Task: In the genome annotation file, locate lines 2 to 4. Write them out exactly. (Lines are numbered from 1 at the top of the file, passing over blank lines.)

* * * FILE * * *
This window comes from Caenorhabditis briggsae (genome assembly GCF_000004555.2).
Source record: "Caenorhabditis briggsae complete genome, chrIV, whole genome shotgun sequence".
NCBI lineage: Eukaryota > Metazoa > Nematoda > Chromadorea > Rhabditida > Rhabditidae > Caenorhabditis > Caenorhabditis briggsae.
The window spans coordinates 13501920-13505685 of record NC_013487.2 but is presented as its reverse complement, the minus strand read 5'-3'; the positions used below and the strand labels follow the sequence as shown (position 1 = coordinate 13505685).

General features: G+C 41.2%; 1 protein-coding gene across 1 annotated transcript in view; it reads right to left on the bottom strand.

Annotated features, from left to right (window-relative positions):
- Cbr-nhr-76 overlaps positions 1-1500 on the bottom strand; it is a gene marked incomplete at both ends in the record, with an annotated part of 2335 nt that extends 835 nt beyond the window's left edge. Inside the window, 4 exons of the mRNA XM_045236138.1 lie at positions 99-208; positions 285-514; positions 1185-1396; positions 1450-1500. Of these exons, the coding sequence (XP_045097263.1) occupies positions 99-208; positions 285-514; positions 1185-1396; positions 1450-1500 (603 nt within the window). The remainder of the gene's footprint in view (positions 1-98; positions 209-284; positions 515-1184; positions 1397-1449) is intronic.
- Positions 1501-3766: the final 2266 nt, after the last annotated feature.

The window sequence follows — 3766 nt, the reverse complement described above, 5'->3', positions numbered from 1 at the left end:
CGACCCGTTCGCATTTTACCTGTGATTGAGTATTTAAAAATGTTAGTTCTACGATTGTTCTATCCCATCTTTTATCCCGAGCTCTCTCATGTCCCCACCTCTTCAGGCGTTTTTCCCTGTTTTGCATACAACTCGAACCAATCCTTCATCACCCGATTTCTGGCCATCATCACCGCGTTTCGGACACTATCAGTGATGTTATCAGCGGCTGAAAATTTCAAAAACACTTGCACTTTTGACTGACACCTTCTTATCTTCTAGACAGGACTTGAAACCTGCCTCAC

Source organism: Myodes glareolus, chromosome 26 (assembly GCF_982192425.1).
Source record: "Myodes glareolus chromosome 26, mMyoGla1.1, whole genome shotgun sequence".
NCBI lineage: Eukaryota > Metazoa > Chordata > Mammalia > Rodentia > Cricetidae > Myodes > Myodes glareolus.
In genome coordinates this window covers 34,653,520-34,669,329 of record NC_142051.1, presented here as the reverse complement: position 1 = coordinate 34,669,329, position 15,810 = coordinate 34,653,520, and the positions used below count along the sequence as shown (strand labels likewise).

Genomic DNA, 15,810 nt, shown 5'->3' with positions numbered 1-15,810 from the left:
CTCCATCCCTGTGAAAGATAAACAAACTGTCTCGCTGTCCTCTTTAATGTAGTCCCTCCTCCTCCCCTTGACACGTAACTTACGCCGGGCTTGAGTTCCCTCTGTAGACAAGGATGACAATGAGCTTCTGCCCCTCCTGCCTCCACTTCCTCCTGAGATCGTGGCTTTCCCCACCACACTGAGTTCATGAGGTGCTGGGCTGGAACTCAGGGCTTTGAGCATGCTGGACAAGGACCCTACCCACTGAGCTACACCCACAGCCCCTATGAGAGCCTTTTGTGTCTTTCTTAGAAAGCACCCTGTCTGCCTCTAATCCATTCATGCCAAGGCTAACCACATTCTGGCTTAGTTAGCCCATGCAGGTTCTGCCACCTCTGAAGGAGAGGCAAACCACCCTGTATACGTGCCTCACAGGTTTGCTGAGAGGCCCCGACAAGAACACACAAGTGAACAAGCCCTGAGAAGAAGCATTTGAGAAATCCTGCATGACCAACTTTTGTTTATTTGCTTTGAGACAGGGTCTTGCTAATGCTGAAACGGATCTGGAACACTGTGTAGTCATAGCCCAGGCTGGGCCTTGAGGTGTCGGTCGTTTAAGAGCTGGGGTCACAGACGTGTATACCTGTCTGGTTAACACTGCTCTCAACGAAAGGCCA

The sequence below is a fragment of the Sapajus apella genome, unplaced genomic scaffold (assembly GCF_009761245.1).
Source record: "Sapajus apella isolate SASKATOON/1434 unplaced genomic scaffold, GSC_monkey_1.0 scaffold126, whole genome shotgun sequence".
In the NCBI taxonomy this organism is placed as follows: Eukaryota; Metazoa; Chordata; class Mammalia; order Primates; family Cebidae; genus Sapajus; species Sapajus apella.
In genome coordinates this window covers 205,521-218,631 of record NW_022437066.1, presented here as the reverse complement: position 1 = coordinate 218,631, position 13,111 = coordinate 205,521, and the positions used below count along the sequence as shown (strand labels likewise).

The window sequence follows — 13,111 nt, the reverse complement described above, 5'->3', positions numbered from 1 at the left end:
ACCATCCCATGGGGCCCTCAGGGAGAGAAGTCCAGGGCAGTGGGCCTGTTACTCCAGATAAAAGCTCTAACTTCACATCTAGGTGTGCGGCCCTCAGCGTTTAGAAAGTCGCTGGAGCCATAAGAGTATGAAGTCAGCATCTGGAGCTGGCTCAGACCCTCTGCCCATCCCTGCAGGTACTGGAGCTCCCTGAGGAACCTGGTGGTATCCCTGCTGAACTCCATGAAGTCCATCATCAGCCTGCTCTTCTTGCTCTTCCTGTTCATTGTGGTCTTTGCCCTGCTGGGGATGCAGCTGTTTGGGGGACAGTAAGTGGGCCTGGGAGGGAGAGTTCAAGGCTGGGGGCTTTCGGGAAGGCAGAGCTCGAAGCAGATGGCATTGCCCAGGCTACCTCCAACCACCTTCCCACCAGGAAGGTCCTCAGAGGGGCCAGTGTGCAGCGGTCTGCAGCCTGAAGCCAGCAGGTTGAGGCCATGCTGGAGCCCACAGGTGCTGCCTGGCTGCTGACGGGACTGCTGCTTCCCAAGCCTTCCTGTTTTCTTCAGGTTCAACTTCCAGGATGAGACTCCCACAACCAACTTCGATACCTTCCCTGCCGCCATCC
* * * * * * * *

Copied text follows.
Source record: "Caenorhabditis briggsae complete genome, chrIV, whole genome shotgun sequence".
NCBI lineage: Eukaryota > Metazoa > Nematoda > Chromadorea > Rhabditida > Rhabditidae > Caenorhabditis > Caenorhabditis briggsae.
The window spans coordinates 13501920-13505685 of record NC_013487.2 but is presented as its reverse complement, the minus strand read 5'-3'; the positions used below and the strand labels follow the sequence as shown (position 1 = coordinate 13505685).